If you are an employer, you, like most other employers, probably ask job applicants whether they have had any criminal convictions. Most employers view a history of criminal conduct just as relevant as, say, a person’s education or job history. So, is there any legal problem asking about criminal convictions?
Maybe, according to the Equal Employment Opportunity Commission (EEOC). On April 25, 2012, the EEOC issued new enforcement guidance regarding the use of arrest or conviction records in employment decisions. The EEOC’s new guidelines are rooted in the position that such use of criminal records has a disparate impact on certain minorities. In other words, the EEOC finds that a seemingly neutral criminal background check policy, when applied to all job applicants and/or employees, will disproportionately screen out individuals based upon race or national origin, thus having a disproportionate effect on some minorities. In the EEOC’s view, this disparate impact may violate Title VII.
The EEOC notes that arrest and incarceration rates are particularly high for African American and Hispanic men, and cites statistical studies predicting that 1 in 17 white men will likely serve time in prison during their lifetime, while the numbers are 1 in 6 for Hispanic men, and 1 in 3 for African American men. Although not expressly discussed, the EEOC’s Guidance is based almost exclusively on statistical evidence regarding minority males. Other studies – not discussed by the EEOC -- indicate that while arrest and incarceration rates for minority females are higher than for white females, the rates are not nearly as high or disparate as those reported for minority men. Perhaps the EEOC’s silence on minority females indicates a belief that a minority female may find making a disparate impact claim more difficult.
In order to avoid liability under Title VII, the EEOC recommends that employers conducting criminal background checks take the following steps:
1. Treat all applicants with comparable criminal records equally.
Any policy requiring the exclusion of individuals based upon past criminal conduct must be applied equally without consideration of race or ethnic origin. Be consistent.
2. Avoid blanket no-hire policies.
Policies that eliminate all applicants with any criminal conviction are overbroad and may result in a charge alleging a violation of Title VII. Employers should weigh the following: (a) the nature and gravity of the offense; (b) the amount of time that has passed since the offense or completion of the sentence; and (c) the nature of the job held or sought.
In addition, the EEOC encourages employers to conduct an individualized assessment to include (a) informing the individual that he may be excluded based upon his criminal history; (b) providing an opportunity for the individual to demonstrate that exclusion should not apply under his particular circumstances; and (c) considering whether the individual’s additional information demonstrates that an exception to the policy is appropriate.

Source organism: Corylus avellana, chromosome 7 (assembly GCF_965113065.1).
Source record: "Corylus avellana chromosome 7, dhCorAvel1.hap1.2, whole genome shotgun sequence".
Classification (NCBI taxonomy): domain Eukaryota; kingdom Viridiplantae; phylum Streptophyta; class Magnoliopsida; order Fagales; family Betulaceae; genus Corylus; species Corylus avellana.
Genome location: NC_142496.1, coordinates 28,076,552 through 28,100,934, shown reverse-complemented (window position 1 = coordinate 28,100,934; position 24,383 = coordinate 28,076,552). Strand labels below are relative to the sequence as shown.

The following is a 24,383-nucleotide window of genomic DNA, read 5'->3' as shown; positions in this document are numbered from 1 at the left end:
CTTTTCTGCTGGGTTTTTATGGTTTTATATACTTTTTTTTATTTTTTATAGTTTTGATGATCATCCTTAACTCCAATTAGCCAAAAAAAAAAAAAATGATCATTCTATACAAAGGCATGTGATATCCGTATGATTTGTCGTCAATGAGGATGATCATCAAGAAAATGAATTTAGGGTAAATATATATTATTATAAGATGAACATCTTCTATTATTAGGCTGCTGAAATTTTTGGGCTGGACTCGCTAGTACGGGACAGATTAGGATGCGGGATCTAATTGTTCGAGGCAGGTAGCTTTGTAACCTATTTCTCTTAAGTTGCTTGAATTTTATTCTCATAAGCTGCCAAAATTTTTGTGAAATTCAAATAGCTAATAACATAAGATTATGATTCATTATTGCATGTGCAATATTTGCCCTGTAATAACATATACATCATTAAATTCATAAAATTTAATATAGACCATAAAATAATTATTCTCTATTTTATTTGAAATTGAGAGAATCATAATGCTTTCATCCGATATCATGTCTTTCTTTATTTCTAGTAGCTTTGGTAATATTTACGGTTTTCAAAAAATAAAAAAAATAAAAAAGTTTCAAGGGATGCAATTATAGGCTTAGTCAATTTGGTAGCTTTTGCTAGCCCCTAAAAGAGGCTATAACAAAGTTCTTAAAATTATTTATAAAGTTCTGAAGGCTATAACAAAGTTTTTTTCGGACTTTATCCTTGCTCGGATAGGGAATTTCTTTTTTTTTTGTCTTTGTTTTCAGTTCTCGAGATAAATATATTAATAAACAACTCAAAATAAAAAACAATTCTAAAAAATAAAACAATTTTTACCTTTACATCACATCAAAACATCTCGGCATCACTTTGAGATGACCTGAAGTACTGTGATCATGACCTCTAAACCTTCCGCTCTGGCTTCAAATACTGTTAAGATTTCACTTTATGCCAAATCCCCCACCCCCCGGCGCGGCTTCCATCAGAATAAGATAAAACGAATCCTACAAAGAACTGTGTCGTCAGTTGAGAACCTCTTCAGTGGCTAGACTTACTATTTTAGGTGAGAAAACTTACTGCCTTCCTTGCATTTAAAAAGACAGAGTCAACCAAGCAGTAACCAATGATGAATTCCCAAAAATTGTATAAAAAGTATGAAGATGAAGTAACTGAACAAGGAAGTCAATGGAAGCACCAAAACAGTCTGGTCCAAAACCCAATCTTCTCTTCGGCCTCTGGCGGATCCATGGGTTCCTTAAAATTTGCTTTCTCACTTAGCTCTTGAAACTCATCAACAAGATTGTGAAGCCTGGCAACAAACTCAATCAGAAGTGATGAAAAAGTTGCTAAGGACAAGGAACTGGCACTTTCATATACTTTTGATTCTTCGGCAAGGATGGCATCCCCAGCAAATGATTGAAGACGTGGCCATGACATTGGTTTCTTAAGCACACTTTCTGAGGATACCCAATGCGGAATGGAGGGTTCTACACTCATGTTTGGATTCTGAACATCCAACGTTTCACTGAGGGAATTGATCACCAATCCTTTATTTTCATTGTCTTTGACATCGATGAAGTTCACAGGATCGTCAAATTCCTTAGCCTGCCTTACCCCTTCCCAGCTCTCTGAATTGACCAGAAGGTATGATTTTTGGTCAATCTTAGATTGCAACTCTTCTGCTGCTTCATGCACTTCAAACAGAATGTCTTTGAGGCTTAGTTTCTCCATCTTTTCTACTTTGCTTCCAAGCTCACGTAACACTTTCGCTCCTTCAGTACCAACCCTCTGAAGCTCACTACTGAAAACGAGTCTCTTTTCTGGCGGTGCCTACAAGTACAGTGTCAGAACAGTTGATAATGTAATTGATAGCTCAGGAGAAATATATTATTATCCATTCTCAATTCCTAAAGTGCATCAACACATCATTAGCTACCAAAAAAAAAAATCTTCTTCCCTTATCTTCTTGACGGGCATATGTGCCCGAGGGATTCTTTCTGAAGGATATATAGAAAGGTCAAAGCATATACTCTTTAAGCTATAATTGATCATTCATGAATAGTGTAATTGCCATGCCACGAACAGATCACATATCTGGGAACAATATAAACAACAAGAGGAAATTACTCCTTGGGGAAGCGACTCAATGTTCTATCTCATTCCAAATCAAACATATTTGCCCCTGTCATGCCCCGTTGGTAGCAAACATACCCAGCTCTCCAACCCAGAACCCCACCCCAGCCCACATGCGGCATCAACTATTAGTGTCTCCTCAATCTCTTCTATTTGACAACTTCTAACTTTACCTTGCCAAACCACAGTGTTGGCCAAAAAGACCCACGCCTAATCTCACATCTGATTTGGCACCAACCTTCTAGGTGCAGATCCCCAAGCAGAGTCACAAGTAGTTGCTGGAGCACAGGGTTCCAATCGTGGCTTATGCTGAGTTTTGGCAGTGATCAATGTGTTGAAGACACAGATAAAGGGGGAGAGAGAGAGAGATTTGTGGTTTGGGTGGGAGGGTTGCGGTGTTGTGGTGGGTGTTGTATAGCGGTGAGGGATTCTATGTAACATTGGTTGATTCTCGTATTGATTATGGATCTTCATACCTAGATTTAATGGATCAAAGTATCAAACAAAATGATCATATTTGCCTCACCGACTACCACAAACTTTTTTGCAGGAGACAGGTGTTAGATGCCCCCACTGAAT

3. Ensure that the specific offense used to bar consideration for employment is job
related and consistent with business necessity.
Narrowly tailor the policy to identify criminal conduct with a clear nexus to the job position at issue, and document the justification for the policy and procedures.
4. Avoid the use of arrest records when making employment decisions.
Because an individual is presumed innocent until proven guilty, an arrest record alone does not prove that criminal conduct has occurred. Accordingly, an exclusion based on an arrest record alone “is not job related and consistent with business necessity.” Nevertheless, the EEOC recognizes that an arrest record “may, in some circumstances, trigger an inquiry into whether the conduct underlying the arrest justifies an adverse employment action,” and again encourages an individualized assessment.
5. Validate the criminal conduct exclusion for each relevant position.
The EEOC instructs employers to validate any criminal conduct exclusion for a particular position. Notably, however, the EEOC recognizes that currently, “[a]lthough there may be social science studies that assess whether convictions are linked to future behaviors, traits, or conduct with workplace ramifications, and thereby provide a framework for validating some employment exclusions, such studies are rare. . . .” Where the use of formal validation is not possible or readily available, employers are encouraged to use selection/exclusion procedures that are as job related as possible and that will eliminate disparate impact.
So, can an employer avoid potential liability by simply not conducting criminal background checks? While forgoing such investigations would avoid scrutiny of this aspect of the employer’s hiring practices under Title VII, the employer would increase its risk of hiring persons who may commit crimes against the employer, other employees, or customers, and thereby expose the employer to claims from the crime victims. The better course: perform a criminal background check that is reasonable, job related, and consistent.
Of particular note is the EEOC’s position that because Title VII preempts state and local laws, the fact that an employer adopts a particular policy in order to comply with a state or local law is no defense, should the EEOC find the policy is neither job related nor consistent with business necessity. However, the adoption of a policy based upon a federal law or regulation is a defense to Title VII liability, as long as the employer has not exceeded the mandates of that law or regulation.